“The person concerned was an appalling murderer, and frankly, I find some difficulty with the Human Rights Review Tribunal awarding him anything. However, it did, and the amount of money was relatively small. ... In future, any such consideration by that tribunal or the other courts will be governed by the new rules.”[6]

CBN v McKenzie Associate – the plaintiff

In CBN v McKenzie Associates,[7] the defendant also accepted that it had failed to make personal information available in breach of information privacy principle 6 of the Privacy Act. The plaintiff was involved in a stressful family law dispute and he requested the law firm representing him to provide him with a copy of his file after it refused to act for him because of his unpaid account. The firm, however, refused to provide the plaintiff with a copy of his file unless and until he paid his overdue account. The firm was thus asserting a “solicitor’s lien” over his file. There had previously been two Privacy Commissioner’s case notes on the point that such common law liens do not override the provisions of the Privacy Act.[8] The Rules of Professional Conduct for Barristers and Solicitors reflected this position, and thus there was also a professional responsibility to hand over a copy of the file to the plaintiff. In the result, the Tribunal awarded the plaintiff damages of $2,500 for humiliation, loss of dignity, and injury to feelings.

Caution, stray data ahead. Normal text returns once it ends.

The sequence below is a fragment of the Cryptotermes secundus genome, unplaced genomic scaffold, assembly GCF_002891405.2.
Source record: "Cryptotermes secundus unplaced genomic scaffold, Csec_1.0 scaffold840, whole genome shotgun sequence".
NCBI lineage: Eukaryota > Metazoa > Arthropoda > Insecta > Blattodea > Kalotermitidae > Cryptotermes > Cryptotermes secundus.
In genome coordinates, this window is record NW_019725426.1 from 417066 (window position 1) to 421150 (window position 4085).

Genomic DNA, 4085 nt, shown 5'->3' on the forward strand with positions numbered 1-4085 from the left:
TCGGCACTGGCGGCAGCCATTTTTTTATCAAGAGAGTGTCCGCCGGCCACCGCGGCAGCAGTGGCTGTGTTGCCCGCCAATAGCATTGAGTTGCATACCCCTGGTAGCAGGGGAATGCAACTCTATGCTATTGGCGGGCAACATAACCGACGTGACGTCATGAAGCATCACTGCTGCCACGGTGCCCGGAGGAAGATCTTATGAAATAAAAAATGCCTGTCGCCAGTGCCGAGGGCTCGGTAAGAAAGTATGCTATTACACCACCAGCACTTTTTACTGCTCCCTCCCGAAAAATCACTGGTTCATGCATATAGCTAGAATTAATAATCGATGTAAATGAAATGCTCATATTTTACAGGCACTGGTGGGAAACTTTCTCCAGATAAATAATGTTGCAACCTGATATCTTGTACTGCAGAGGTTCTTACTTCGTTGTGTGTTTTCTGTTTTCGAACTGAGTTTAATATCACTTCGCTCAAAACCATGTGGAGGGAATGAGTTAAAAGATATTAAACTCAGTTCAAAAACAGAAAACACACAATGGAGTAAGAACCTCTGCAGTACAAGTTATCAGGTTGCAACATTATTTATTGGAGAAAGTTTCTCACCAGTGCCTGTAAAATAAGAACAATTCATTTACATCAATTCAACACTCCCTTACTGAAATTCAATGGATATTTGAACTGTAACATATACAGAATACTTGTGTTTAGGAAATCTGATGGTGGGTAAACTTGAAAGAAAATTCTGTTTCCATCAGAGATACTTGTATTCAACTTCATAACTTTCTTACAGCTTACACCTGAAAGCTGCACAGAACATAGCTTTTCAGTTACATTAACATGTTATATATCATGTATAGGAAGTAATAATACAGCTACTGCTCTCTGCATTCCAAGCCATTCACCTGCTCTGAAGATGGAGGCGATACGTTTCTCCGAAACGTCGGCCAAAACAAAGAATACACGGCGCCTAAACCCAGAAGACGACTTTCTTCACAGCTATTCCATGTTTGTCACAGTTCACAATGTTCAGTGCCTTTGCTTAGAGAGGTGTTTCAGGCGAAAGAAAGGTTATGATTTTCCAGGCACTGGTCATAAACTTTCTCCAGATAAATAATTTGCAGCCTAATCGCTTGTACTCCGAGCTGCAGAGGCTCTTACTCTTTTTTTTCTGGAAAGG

The most noteworthy aspect of this case was its discussion whether all of the information in the plaintiff’s file was indeed “personal information”, i.e., information “about” the plaintiff, and thus required to be disclosed by the defendant under the Privacy Act. This issue was considered in an obiter (non-legally binding) way only, because the file in question had not been put in as evidence by either party, and the defendant had not taken the point. The Tribunal, however, opined that not all of the information on the plaintiff’s file was likely to have been personal information about the plaintiff. This was on the basis that the file in question related to a family law matter that concerned the position not only of the plaintiff himself, but also that of his child, his former wife, and his former wife’s new partner. If not all of the information on the plaintiff’s file was “personal information” in terms of the Privacy Act, this would have affected the extent of the defendant’s default in the circumstances, since the defendant would only have been required to disclose the plaintiff’s “personal information”, not the file in its entirety.

There was therefore an academic issue whether this other information (as well as the law firm’s own file notes) constituted “personal information” about the plaintiff in terms of the Privacy Act. “Personal information” is defined in s 2 of the Act as “information about an identifiable individual”. The expression “individual concerned” in principle 6 (the access principle)[9] is defined in the following terms: “in relation to personal information, [“individual concerned”] means the individual to which the information relates”.